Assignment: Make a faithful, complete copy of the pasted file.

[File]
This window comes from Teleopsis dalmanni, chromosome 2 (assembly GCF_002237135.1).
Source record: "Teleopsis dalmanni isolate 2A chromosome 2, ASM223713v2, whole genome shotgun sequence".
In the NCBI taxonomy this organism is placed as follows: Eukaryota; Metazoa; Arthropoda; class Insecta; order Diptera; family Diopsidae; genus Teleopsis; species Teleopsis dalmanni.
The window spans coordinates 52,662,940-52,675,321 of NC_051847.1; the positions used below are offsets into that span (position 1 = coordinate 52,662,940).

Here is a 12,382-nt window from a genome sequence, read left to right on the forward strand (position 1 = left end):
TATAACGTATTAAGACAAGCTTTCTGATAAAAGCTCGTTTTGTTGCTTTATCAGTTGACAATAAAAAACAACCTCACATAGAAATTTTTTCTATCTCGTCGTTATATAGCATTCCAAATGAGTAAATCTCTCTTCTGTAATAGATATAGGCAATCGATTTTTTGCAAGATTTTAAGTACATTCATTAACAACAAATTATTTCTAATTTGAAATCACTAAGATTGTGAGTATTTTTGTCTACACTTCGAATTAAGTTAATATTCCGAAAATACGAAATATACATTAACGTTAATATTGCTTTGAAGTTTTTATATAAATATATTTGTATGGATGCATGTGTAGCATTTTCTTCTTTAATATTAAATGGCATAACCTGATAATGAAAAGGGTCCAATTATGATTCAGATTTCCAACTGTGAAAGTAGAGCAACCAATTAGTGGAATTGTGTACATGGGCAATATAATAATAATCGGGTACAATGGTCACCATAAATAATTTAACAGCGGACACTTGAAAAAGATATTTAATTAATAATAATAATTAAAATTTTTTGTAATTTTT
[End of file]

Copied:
This window comes from Teleopsis dalmanni, chromosome 2 (assembly GCF_002237135.1).
Source record: "Teleopsis dalmanni isolate 2A chromosome 2, ASM223713v2, whole genome shotgun sequence".
In the NCBI taxonomy this organism is placed as follows: Eukaryota; Metazoa; Arthropoda; class Insecta; order Diptera; family Diopsidae; genus Teleopsis; species Teleopsis dalmanni.
The window spans coordinates 52,662,940-52,675,321 of NC_051847.1; the positions used below are offsets into that span (position 1 = coordinate 52,662,940).

Here is a 12,382-nt window from a genome sequence, read left to right on the forward strand (position 1 = left end):
TATAACGTATTAAGACAAGCTTTCTGATAAAAGCTCGTTTTGTTGCTTTATCAGTTGACAATAAAAAACAACCTCACATAGAAATTTTTTCTATCTCGTCGTTATATAGCATTCCAAATGAGTAAATCTCTCTTCTGTAATAGATATAGGCAATCGATTTTTTGCAAGATTTTAAGTACATTCATTAACAACAAATTATTTCTAATTTGAAATCACTAAGATTGTGAGTATTTTTGTCTACACTTCGAATTAAGTTAATATTCCGAAAATACGAAATATACATTAACGTTAATATTGCTTTGAAGTTTTTATATAAATATATTTGTATGGATGCATGTGTAGCATTTTCTTCTTTAATATTAAATGGCATAACCTGATAATGAAAAGGGTCCAATTATGATTCAGATTTCCAACTGTGAAAGTAGAGCAACCAATTAGTGGAATTGTGTACATGGGCAATATAATAATAATCGGGTACAATGGTCACCATAAATAATTTAACAGCGGACACTTGAAAAAGATATTTAATTAATAATAATAATTAAAATTTTTTGTAATTTTT